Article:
Trouble with reading floats from ascii file


When reading data from an ascii file, I have this error :
Program received signal SIGFPE: Floating-point exception - erroneous arithmetic operation

This error occurs when reading the value 6.969d-39 from the text file. When I change that value to 6.969d-09, the error disappears. This error happens with a variable being of type REAL64 or REAL128. I am quite surprised because I assumed that 1e-39 is well within the limits of REAL64. I am reading that value with free format : fmt=*.

When writing the minimal example below quite the same way as in my project, the error does not occur for an ascii file with the value 6.969d-39 !

program read
        use iso_fortran_env, only:REAL128
        integer :: fUnit
        real(DBL) :: val1,val2,val3
        integer :: i

        open(newunit=fUnit, file = 'temp.txt',action='read')
        read(fUnit,*) i,val1,val2,val3
        write(*,*) i,val1,val2,val3

end program read

the text file contains one line which is the same as in my project where the error occurs:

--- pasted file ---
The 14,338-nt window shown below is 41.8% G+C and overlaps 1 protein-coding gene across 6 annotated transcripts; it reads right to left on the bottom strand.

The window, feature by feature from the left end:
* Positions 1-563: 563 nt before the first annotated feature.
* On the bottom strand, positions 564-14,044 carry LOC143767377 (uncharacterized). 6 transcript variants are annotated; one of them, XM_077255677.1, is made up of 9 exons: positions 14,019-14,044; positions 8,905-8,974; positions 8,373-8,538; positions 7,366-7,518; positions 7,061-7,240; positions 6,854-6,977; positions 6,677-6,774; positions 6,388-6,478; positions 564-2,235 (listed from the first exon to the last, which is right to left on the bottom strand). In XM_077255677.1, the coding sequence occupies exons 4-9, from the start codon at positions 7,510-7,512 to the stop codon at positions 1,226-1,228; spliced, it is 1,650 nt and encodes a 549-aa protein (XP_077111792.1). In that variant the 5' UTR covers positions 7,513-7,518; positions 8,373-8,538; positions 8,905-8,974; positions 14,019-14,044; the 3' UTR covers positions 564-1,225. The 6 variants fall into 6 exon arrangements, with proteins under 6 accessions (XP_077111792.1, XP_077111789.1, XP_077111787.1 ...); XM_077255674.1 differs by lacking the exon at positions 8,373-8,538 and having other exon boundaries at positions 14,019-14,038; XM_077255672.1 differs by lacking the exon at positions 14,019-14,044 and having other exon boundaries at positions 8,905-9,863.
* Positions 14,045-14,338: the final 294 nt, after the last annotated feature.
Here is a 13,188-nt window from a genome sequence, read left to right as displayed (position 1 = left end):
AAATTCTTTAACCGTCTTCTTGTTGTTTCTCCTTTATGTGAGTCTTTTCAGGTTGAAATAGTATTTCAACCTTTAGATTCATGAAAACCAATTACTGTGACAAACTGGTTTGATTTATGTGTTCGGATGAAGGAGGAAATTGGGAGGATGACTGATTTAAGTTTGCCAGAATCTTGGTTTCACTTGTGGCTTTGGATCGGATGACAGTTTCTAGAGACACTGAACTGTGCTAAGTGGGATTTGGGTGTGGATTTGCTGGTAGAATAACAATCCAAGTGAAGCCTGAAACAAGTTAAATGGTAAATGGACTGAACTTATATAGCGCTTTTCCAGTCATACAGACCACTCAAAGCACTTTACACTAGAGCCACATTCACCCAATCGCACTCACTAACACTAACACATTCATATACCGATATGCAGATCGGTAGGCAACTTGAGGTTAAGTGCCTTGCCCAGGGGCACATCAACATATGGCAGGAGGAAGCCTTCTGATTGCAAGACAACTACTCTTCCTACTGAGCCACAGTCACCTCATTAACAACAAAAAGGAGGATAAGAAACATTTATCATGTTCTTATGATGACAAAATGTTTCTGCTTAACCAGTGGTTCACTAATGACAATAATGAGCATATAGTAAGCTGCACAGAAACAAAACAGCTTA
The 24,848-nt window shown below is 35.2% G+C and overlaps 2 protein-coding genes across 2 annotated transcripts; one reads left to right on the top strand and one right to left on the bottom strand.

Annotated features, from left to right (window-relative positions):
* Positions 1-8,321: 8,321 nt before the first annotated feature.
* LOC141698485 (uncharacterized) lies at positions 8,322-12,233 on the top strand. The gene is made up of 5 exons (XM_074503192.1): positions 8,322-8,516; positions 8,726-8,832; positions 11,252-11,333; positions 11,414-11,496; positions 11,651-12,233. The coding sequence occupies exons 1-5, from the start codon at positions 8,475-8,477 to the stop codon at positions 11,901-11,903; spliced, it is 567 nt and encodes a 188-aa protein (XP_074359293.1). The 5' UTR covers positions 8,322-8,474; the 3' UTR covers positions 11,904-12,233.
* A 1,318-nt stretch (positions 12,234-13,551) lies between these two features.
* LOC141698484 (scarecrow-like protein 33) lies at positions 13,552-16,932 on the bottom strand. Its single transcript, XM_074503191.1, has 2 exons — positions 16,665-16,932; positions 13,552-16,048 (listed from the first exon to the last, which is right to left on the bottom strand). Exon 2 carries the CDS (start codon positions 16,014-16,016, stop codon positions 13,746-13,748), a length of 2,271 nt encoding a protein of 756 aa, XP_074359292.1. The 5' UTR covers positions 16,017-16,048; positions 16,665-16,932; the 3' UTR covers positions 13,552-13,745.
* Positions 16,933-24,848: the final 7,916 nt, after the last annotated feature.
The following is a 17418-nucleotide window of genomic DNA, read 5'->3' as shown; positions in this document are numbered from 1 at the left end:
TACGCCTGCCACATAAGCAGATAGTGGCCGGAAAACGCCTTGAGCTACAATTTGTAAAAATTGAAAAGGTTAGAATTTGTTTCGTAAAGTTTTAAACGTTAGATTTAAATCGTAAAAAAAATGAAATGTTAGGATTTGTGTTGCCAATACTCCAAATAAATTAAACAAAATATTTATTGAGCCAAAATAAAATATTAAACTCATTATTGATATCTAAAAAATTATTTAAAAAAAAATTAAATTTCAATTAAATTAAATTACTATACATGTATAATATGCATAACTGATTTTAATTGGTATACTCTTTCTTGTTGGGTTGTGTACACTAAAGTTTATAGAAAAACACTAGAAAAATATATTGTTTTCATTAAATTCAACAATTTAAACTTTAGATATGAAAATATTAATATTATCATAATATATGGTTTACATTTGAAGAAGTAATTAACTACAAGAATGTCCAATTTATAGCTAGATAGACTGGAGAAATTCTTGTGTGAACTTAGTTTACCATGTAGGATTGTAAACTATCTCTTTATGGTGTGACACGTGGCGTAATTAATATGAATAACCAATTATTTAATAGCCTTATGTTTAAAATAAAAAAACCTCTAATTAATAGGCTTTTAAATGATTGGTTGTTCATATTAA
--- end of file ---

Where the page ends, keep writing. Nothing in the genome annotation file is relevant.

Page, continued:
2 6.969d-39 0.5 0

Could someone help me ? It’s driving me mad

It runs without problem in my Ubuntu 23.10 (GFortran 13.2.0 & ifx 2024.1.0):

$ gfortran f.f90 && ./a.out
           2   6.96900058E-39  0.500000000       0.00000000    
$ ifx f.f90 && ./a.out
           2  6.9690006E-39  0.5000000      0.0000000E+00
$ file temp.txt
temp.txt: ASCII text

What OS, processor and compiler do you have? Or could it be a problem of coding in your text file?


The sample runs fine either with my ubuntu 22.04 with gfortran-10 (with -g option). I simply do not succeed in having a minimal example producing the same error. For that minimal code, I just put the same read line, the exact same kind of variable on the same line of file, so the reading context is more or less the same as in my real-life project.
In my real project (to big to show there), what is weird is that by changing the exponential part of the floating point number from d-39 to d-09, my projects switches from not running to running fine.

1 Like

I suspect the issue is in the way you define the kind of the real variables.
What you mean is different from what you coded.
real32/64/128 from iso_fortran_env intrinsic module are already real kinds parameters.